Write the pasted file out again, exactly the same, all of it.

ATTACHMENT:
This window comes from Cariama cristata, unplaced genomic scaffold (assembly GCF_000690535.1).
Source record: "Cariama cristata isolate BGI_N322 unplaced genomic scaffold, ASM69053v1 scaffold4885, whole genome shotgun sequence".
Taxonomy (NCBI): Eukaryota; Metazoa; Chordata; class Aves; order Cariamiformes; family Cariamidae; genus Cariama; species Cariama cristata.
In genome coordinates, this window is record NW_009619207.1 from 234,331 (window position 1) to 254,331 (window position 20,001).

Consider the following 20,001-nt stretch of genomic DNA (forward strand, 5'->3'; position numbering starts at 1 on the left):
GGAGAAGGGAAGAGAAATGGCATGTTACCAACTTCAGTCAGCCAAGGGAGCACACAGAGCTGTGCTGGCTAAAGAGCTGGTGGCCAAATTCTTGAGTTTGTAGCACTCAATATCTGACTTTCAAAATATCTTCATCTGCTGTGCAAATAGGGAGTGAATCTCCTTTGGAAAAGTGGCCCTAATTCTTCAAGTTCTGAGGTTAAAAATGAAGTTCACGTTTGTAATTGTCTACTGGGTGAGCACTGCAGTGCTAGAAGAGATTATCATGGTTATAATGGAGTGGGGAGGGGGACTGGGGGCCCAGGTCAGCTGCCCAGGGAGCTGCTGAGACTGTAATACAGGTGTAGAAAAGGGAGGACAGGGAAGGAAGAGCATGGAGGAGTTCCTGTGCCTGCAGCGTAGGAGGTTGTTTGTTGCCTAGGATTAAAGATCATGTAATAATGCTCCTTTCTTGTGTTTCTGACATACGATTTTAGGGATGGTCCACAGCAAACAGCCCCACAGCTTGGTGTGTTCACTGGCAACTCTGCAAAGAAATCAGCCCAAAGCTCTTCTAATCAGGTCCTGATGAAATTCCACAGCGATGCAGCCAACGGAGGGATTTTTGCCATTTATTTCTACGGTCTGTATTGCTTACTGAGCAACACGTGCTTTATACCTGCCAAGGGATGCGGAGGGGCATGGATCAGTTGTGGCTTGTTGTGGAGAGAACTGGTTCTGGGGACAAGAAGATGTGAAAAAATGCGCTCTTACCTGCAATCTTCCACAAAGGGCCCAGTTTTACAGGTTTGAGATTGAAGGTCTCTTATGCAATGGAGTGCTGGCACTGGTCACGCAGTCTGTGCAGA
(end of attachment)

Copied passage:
This window comes from Cariama cristata, unplaced genomic scaffold (assembly GCF_000690535.1).
Source record: "Cariama cristata isolate BGI_N322 unplaced genomic scaffold, ASM69053v1 scaffold4885, whole genome shotgun sequence".
Taxonomy (NCBI): Eukaryota; Metazoa; Chordata; class Aves; order Cariamiformes; family Cariamidae; genus Cariama; species Cariama cristata.
In genome coordinates, this window is record NW_009619207.1 from 234,331 (window position 1) to 254,331 (window position 20,001).

Consider the following 20,001-nt stretch of genomic DNA (forward strand, 5'->3'; position numbering starts at 1 on the left):
GGAGAAGGGAAGAGAAATGGCATGTTACCAACTTCAGTCAGCCAAGGGAGCACACAGAGCTGTGCTGGCTAAAGAGCTGGTGGCCAAATTCTTGAGTTTGTAGCACTCAATATCTGACTTTCAAAATATCTTCATCTGCTGTGCAAATAGGGAGTGAATCTCCTTTGGAAAAGTGGCCCTAATTCTTCAAGTTCTGAGGTTAAAAATGAAGTTCACGTTTGTAATTGTCTACTGGGTGAGCACTGCAGTGCTAGAAGAGATTATCATGGTTATAATGGAGTGGGGAGGGGGACTGGGGGCCCAGGTCAGCTGCCCAGGGAGCTGCTGAGACTGTAATACAGGTGTAGAAAAGGGAGGACAGGGAAGGAAGAGCATGGAGGAGTTCCTGTGCCTGCAGCGTAGGAGGTTGTTTGTTGCCTAGGATTAAAGATCATGTAATAATGCTCCTTTCTTGTGTTTCTGACATACGATTTTAGGGATGGTCCACAGCAAACAGCCCCACAGCTTGGTGTGTTCACTGGCAACTCTGCAAAGAAATCAGCCCAAAGCTCTTCTAATCAGGTCCTGATGAAATTCCACAGCGATGCAGCCAACGGAGGGATTTTTGCCATTTATTTCTACGGTCTGTATTGCTTACTGAGCAACACGTGCTTTATACCTGCCAAGGGATGCGGAGGGGCATGGATCAGTTGTGGCTTGTTGTGGAGAGAACTGGTTCTGGGGACAAGAAGATGTGAAAAAATGCGCTCTTACCTGCAATCTTCCACAAAGGGCCCAGTTTTACAGGTTTGAGATTGAAGGTCTCTTATGCAATGGAGTGCTGGCACTGGTCACGCAGTCTGTGCAGA